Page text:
A blogger writes to inform (web content) while a copywriter writes to persuade (press ads, posters, TV and radio ads and websites too). To put it bluntly: a blogger bares their soul; a copywriter sells their soul.
Essentially, blogging and copywriting are about words and ideas? Right. And about making a topic interesting to read? Right? So if you can write articulately, you can be both? Wrong.
Here’s a quick guide to six differences between a blogger and a copywriter.
1. Cost (paying peanuts v paying nuggets)
Look at People Per Hour or any other content mill and you’ll find plenty of bloggers at very low prices who charge by the word. Problem is, charging by the word means you won’t get paid very much.
As a copywriter, you charge by the project and for your time: in going through the client brief, in discussion with the client, in thinking, in researching, in advising, in writing, and in revising.
2. Limitations (self promotion v sales promotion)
As a blogger, you have no restrictions about what to write (unless writing a blog for a client). Write for yourself and you can build up zillions of followers and become a brand ambassador, with trusted, authentic and relevant content.
Forbes claims that businesses look for influencers with at least 100,000 followers – but too many followers are bought today (outrage!) so there’s now a lurch towards the micro influencer as king or queen of product promotion. They have highly targeted communities who are also highly engaged. Therefore, they offer quality rather than quantity with Instagram being the kingdom they rule over.
As a copywriter, you’re paid to do the hard work in promoting a client’s brand. I guess it’s self promotion too though as the better the work you do, the more you’ll also get known and the better the work you’ll get.
3. Experience (learn the easy way v learn the hard way)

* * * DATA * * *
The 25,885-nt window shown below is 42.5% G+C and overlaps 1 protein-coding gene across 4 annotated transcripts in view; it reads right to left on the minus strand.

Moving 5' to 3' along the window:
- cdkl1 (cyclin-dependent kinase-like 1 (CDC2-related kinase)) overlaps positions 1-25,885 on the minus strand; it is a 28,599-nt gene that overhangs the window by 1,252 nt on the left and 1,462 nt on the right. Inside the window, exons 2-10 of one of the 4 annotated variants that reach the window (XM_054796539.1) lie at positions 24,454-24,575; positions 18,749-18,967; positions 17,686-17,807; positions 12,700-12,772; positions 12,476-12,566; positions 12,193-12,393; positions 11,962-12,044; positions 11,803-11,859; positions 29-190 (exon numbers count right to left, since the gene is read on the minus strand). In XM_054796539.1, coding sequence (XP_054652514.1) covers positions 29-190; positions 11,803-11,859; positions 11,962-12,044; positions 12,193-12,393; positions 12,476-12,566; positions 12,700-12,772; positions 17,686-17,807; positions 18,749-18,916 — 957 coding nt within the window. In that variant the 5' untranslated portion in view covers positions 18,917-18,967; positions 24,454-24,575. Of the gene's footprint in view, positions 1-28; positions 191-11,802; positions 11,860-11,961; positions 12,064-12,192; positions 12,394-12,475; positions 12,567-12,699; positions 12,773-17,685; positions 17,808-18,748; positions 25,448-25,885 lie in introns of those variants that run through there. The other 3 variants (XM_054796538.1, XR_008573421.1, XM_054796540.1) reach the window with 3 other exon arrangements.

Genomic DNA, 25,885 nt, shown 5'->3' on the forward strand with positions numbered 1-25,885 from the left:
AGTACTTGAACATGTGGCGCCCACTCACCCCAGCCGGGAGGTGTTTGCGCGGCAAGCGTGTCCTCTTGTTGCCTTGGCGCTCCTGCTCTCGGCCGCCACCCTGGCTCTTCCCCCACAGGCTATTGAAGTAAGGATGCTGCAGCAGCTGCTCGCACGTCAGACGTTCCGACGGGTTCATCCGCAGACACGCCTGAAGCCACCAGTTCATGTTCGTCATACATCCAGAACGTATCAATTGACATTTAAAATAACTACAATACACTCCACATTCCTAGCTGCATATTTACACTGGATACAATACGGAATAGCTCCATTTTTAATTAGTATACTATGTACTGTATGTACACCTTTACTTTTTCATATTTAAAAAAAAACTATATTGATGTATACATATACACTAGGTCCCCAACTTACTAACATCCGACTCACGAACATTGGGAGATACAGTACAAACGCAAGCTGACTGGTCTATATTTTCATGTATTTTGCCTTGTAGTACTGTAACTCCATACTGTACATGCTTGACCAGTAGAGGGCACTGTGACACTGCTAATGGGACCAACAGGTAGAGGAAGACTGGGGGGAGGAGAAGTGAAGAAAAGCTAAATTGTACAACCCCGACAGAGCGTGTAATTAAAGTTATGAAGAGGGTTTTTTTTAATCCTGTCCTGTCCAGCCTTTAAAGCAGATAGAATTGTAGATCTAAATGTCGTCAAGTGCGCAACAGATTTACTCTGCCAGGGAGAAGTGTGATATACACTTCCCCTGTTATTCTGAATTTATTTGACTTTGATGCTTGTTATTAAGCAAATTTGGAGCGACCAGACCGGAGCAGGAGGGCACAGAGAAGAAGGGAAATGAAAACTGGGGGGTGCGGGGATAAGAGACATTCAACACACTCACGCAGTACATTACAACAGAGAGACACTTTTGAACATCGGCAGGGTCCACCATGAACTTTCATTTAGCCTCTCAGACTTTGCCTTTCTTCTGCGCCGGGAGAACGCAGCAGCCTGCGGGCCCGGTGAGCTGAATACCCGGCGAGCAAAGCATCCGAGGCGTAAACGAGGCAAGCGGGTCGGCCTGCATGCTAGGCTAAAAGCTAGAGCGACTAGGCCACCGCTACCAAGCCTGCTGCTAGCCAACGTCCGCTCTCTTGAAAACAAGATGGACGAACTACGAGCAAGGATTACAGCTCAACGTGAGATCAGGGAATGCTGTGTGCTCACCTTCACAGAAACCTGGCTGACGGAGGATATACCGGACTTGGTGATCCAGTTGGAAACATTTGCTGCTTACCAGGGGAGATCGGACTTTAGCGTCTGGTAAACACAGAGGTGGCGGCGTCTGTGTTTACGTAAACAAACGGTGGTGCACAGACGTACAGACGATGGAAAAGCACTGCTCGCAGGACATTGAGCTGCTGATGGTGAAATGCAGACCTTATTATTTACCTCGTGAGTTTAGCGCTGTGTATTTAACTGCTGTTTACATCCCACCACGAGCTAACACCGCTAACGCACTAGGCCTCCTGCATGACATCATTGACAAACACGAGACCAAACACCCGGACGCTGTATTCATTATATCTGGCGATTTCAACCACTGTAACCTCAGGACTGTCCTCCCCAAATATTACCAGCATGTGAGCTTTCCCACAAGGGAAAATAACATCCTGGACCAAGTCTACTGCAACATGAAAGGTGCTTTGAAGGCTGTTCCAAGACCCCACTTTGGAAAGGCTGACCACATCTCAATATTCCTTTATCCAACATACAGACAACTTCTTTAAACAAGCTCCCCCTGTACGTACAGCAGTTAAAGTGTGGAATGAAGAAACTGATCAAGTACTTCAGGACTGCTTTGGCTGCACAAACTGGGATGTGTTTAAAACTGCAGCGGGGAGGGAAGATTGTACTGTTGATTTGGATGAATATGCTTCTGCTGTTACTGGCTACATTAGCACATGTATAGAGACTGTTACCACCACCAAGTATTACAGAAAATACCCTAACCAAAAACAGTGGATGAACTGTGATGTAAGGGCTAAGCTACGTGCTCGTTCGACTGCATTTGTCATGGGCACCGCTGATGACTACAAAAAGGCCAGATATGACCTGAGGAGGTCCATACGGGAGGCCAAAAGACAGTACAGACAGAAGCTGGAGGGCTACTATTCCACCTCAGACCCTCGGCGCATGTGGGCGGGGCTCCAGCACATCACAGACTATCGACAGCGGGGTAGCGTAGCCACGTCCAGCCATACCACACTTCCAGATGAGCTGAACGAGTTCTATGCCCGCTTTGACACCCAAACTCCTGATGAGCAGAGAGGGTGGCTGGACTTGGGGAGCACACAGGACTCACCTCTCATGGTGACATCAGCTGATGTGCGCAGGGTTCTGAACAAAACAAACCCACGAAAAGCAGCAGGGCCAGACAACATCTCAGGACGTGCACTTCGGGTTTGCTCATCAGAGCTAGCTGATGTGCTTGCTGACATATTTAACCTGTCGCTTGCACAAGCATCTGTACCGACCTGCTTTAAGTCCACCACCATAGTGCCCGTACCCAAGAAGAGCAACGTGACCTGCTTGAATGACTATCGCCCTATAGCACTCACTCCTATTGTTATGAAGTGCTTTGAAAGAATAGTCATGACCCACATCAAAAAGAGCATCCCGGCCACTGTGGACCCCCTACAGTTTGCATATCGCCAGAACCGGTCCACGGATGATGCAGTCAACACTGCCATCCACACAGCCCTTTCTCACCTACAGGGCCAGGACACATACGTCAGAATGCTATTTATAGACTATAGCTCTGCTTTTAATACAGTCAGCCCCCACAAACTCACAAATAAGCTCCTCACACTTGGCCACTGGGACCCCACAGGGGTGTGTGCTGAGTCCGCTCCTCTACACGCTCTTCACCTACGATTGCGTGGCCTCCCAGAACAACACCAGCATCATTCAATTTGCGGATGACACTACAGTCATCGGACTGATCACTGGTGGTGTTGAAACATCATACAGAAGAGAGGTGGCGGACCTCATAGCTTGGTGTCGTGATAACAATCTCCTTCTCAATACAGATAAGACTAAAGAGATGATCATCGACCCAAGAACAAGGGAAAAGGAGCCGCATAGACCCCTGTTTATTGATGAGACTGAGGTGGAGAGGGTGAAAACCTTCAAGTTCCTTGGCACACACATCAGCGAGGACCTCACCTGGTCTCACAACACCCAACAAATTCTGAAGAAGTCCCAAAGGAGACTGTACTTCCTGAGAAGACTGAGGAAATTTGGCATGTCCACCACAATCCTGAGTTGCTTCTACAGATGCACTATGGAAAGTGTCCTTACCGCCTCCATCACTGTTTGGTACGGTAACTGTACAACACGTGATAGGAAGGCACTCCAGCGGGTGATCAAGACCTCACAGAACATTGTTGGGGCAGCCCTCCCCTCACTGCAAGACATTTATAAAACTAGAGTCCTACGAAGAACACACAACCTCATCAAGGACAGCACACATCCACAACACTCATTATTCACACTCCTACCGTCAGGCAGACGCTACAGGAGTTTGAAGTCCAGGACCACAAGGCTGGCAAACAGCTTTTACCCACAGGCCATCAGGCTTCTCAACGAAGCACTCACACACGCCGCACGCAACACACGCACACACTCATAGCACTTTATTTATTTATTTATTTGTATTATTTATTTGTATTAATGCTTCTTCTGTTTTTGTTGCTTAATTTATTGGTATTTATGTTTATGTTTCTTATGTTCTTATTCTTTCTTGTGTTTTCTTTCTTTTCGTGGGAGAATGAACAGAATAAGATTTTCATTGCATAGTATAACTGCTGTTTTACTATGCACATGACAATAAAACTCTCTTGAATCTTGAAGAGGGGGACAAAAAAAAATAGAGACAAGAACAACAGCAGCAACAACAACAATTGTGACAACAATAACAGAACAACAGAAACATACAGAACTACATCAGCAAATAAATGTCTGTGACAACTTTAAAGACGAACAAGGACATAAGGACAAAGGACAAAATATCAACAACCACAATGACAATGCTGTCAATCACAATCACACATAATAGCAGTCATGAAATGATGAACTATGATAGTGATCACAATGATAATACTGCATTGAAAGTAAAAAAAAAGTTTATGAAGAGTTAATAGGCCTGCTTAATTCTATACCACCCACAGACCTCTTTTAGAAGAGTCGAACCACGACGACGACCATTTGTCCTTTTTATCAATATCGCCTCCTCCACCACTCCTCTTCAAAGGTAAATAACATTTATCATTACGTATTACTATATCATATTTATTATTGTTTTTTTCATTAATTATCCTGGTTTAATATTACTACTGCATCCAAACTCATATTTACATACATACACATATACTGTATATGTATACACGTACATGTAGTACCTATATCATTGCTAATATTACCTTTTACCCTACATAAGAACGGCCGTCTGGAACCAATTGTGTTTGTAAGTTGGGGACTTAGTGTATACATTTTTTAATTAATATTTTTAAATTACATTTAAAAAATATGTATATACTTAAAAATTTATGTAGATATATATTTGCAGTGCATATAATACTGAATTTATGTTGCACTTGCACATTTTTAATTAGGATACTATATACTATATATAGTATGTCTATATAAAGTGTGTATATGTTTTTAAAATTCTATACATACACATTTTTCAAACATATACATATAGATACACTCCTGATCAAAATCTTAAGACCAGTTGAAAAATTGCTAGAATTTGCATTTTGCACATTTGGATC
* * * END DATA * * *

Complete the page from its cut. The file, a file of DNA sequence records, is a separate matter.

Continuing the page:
Want to be a blogger? Put pen to paper, find your voice and start writing.
Want to be a copywriter? Team up with an art director. Get work experience if you can. Get a job in an ad agency if you can. Spend ages building up a portfolio. And win some awards.
Being a copywriter is tough because, unlike a blogger and unless you’re freelance or run your own agency, you’re not the boss of you.
4. Voice (dance to your own tune or dance to someone else’s fiddle)
If blogging for yourself, you can do your own thing.
If writing a blog for a client or copy for a client, you have to do theirs. And you have to be bendily versatile. Can you write authoritatively about a new laser hair removal device one day, and prosaically about a new perfume the next?
5. Mindset (self preservation v self determination)
There’s a lot in the press about the challenges that bloggers and vloggers face, from the difficulties of maintaining a ‘yes, I’m still loved – phew’ following to the agonies of having to become an agony aunt for fans.
When I interviewed social media campaigner, Gina Martin, she discussed how being a blogger can be quite a lonely thing for some. One friend of hers is a well-known blogger who works from home every single day with hundreds of thousands of people who know exactly who she is and feel like they’re her BFF, yet she doesn’t know any of them. She receives 150 emails a day that are tragic and hard to read, and that carry a lot of emotional weight.
As a copywriter, can you remain professional at all times and respond efficiently to client feedback yet still retain the award-winning part of an idea while managing to keep everyone happy?
6. The long and the short of it (waxing lyrically v waxing back)
Writing a lot of words isn’t easy. Most copywriters learn to think in short sentences. Snappy ones, too. And start sentences with and.
Copywriting is about persuading, so there’s a limited amount of space/time in a press ad or 30” TV commercial anyway to make a point.
As a blogger, you have the freedom to go on and on. And on.
Do I blog? No – and yes.
My home page states that I don’t write blogs for clients. It’s not strictly true but due to the type of enquires I’ve received in the past (see point 1), I’ve had to add it. However I currently write one or two blogs a week for a major international brand.
I’m always happy to write blogs for clients who realise the true value of one that’s well researched, well written and well optimised. And who’ll therefore pay well for blogging expertise, instead of paying peanuts.
Written by Caroline Gibson who will write blogs for any client who can recognise that adding value doesn’t mean cutting costs.
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